March 3, 2014
Focusing on self-determination and corporate responsibility
“Farm workers never had the right to organize,” says Justin Flores with the Farm Labor Organizing Committee (FLOC), one of seven panelists Feb. 17 at Duke who talked about how a southern workers movement can change the nation. But FLOC is doing it anyway and doing it in the South.
Referring to co-panelist Keith Ludlum, whom Smithfield Foods fired during an organizing campaign and fought unsuccessfully for 12 years to keep him fired, Justin said, “If Keith was a farm worker, he wouldn’t have a 12-year appeal process. He would have no appeal process.”
“That’s largely the reason farm workers are still making poverty wages, working with no overtime, in long days in the August sun picking tobacco largely have no workers’ compensation insurance, no benefits.
“I encourage people to get educated about who’s picking that tobacco, who’s picking those tomatoes, who’s picking those cucumbers.”
How are farm laborers organizing in the South despite these challenges? By focusing on their right to “self-determination and corporate responsibility,” says Justin.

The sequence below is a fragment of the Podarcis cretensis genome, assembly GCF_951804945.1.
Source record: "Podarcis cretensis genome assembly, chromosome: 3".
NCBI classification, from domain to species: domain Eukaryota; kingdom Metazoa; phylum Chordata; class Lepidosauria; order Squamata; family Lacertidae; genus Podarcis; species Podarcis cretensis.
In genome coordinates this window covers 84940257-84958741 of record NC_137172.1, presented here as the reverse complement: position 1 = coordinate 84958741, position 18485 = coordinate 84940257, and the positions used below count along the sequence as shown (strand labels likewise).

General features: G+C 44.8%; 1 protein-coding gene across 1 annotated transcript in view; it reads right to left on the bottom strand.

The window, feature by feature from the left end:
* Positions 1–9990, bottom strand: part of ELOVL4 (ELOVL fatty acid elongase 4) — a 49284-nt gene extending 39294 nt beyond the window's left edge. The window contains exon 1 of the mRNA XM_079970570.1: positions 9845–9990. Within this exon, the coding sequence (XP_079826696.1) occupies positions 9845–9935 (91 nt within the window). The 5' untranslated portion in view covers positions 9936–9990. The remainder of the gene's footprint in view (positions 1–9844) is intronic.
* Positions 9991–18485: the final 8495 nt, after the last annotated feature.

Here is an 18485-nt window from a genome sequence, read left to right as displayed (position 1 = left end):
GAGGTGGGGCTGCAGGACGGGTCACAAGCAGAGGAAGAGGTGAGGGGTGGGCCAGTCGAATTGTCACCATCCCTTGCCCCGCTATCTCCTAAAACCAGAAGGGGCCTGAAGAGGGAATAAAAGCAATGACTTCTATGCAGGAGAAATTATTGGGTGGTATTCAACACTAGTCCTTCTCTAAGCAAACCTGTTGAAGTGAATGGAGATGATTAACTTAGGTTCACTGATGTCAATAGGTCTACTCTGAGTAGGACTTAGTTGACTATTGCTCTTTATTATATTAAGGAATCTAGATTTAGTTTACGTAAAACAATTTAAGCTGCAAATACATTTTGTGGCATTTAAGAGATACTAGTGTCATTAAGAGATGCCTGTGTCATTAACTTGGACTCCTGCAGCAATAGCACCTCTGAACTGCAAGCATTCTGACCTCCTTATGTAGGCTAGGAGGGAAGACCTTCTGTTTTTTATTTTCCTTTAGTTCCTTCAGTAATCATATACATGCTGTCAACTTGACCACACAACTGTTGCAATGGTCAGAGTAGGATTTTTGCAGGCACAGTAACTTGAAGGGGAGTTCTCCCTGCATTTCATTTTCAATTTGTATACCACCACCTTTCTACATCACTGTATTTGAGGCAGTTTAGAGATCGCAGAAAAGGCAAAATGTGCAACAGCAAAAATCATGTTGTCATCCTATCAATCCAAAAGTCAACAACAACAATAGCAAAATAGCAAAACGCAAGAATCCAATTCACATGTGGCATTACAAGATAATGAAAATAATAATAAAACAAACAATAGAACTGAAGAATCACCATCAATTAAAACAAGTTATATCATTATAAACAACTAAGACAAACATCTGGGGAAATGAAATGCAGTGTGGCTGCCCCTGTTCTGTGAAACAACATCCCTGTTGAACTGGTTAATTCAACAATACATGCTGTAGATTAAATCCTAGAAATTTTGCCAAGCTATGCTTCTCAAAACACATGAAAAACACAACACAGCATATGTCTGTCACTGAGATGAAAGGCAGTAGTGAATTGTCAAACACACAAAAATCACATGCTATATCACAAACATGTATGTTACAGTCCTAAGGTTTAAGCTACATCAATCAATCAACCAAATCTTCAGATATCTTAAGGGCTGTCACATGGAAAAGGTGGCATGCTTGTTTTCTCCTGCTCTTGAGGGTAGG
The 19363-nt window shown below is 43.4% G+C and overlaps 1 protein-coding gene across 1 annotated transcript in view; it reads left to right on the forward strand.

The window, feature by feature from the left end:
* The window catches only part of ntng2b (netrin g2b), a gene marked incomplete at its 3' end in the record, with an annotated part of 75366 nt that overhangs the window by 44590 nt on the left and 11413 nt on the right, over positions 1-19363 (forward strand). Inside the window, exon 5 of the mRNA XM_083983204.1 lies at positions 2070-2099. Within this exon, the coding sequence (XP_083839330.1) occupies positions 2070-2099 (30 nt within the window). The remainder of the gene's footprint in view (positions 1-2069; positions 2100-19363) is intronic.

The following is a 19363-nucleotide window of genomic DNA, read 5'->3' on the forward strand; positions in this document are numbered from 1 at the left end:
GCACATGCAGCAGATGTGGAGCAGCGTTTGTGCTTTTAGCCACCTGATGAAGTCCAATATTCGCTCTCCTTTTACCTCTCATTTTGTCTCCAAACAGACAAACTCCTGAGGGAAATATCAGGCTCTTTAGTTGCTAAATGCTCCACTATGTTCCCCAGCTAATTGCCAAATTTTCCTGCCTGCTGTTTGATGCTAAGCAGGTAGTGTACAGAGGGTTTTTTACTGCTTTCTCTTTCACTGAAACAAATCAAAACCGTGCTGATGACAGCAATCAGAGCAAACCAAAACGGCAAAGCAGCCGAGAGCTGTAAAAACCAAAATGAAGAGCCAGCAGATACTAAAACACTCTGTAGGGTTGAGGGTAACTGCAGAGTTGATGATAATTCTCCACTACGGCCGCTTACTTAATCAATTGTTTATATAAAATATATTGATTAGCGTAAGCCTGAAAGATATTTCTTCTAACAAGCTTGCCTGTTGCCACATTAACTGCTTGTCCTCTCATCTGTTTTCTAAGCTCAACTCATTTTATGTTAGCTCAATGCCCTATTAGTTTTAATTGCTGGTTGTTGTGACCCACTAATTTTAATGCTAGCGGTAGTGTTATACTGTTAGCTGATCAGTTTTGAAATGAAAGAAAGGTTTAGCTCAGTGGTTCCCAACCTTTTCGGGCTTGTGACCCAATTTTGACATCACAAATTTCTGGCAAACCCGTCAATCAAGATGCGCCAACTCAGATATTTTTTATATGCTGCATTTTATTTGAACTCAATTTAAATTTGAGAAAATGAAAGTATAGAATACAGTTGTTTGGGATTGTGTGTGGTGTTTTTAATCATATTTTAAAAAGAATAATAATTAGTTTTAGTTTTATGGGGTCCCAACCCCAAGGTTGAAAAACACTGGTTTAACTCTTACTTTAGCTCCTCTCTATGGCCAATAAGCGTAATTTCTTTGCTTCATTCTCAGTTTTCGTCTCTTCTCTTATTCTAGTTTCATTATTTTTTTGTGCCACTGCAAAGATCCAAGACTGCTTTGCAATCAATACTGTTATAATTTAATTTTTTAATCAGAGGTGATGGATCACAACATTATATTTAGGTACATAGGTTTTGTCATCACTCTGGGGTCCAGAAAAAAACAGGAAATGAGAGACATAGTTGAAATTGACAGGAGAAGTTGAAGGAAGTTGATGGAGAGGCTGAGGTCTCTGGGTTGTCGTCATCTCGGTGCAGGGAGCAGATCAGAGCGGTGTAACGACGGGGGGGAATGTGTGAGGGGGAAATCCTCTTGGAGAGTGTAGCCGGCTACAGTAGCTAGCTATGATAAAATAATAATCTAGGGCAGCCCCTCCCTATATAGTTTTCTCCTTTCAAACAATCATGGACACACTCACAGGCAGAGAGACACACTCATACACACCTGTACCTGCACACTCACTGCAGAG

“It’s easy to get mad at the grower, but that grower is part of a supply chain,” says Justin.
“That grower is largely not a very wealthy man, but he sells his tobacco to a company that is a billion-dollar multinational corporation that set up a supply chain that keeps us fighting with the growers. It keeps the workers and the growers arguing [over wages and working conditions]. That is the wrong argument.”
How can farm workers win organizing victories against huge, multinational corporations in the South – like they did at Mt. Olive Pickle Company?
“When you impede the rich man’s ability to make money, everything is negotiable,” said Justin, telling the story of how Dr. Martin Luther King, Jr. once answered a similar question by FLOC founder and president, Baldemar Velasquez.
Justin says we must never forget that the corporations fighting workers’ right to self-determination and fighting to not take responsibility for working conditions are themselves organized.
“The funniest thing about the Chamber of Commerce going after unions is, what is the Chamber of Commerce? It’s a union of companies!”